(June 12) There’s more than one way to ripen fruits and vegetables.

But many people in the business don’t know the best way, said Dennis Kihlstadius.

Kihlstadius, president of Produce Technical Services, Bemidji, Minn., and a consultant to the California Pear Advisory Board, Sacramento, spoke at a May seminar on ripening at the University of California-Davis’s Postharvest Technology Research & Information Center.

One of the themes that emerged from the seminar, Kihlstadius said, was the need to correct misconceptions about ripening and to educate industry members on the subject.

The most important ingredient in successful ripening is ethylene, Kihlstadius said. While most people in the business probably know that bananas depend on ethylene, it may not be as well-known that all fruits and vegetables that need ripening should be treated with the gas.

Take stone fruit, for instance, Kihlstadius said. When a lot of people in the business talk about preconditioning pears, they mean treating them with heat. When Kihlstadius talks about preconditioning, he means a process centered around exposure to ethylene.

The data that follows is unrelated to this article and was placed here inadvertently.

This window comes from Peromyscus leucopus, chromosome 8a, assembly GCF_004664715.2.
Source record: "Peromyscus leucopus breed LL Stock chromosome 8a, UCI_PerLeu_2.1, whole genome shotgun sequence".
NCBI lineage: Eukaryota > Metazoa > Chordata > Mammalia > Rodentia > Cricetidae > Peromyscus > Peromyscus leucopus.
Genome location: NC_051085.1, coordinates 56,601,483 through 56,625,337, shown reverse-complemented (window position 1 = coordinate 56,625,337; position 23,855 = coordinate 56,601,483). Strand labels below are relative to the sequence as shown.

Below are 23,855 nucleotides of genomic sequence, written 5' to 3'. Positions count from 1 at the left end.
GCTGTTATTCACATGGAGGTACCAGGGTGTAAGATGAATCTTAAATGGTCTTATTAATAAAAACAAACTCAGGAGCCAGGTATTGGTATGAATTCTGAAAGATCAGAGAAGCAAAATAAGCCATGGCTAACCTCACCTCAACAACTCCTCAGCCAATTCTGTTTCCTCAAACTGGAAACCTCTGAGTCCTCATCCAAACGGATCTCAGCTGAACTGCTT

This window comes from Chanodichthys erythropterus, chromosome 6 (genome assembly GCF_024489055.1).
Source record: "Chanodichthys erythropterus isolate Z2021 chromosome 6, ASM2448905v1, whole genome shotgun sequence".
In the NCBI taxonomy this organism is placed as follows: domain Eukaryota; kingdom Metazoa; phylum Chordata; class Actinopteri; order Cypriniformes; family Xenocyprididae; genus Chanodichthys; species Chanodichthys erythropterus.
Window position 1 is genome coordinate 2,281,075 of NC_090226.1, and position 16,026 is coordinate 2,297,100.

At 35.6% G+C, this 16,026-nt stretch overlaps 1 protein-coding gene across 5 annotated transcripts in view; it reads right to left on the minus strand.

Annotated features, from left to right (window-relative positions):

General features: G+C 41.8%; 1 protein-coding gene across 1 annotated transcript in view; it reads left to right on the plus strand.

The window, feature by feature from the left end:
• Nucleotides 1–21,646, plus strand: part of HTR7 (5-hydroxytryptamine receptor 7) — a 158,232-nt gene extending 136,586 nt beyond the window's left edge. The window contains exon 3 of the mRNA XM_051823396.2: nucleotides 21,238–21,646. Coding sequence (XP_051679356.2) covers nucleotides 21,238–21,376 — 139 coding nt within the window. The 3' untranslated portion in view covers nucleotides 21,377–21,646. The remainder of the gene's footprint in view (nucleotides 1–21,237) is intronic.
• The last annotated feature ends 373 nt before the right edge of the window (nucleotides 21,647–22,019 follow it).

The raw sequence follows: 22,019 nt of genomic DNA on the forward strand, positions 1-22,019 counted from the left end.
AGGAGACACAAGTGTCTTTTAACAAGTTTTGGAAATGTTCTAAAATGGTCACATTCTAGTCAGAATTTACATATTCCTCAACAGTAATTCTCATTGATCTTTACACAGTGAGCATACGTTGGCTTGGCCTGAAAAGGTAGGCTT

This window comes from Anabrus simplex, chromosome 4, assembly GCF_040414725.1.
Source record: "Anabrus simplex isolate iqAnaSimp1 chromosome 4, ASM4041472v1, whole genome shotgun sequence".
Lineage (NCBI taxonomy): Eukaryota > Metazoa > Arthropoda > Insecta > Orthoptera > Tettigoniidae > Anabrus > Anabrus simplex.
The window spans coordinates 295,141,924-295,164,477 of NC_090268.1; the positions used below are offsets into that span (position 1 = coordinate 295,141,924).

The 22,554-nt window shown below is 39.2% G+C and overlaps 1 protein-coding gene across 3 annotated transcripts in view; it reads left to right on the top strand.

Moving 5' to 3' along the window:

Kihlstadius also finds he needs to educate people on the proper amount of ethylene to use. Many use too much. The proper amount, depending on the fruit or vegetable being ripened, is with 50-150 ethylene parts per million, he said.

MISCONCEPTION

A misconception about ripening that Kihlstadius hopes to clear up concerns an all-natural approach. Many fruits advertise themselves as “tree-ripened.” While that’s well and good for some, it’s not the case for all.

Take pears. When pears are left on trees too long to ripen, they turn woody, Kihlstadius said.

Kihlstadius said that while more companies are beginning to invest in properly designed ripening rooms, many don’t adequately educate their employees on how to use them. He likened it to a general who gives his soldiers their orders, then fails to check up on them once they’re on the battlefield.

A new product from Catalytic Generators LLC, Norfolk, Va., helps ensure that those expensive ripening facilities are properly used once they’re built. In late 2005, the company introduced Smart-Ripe, an ethylene generator equipped with a microprocessor that lets workers track the heat and humidity in ripening rooms.

Every five minutes, updated readings get posted to the company’s Web site, which customers can access, said Greg Akins, president and chief executive officer.

“A lot of guys don’t monitor humidity and heat the way they should,” he said. “This helps them be more efficient.”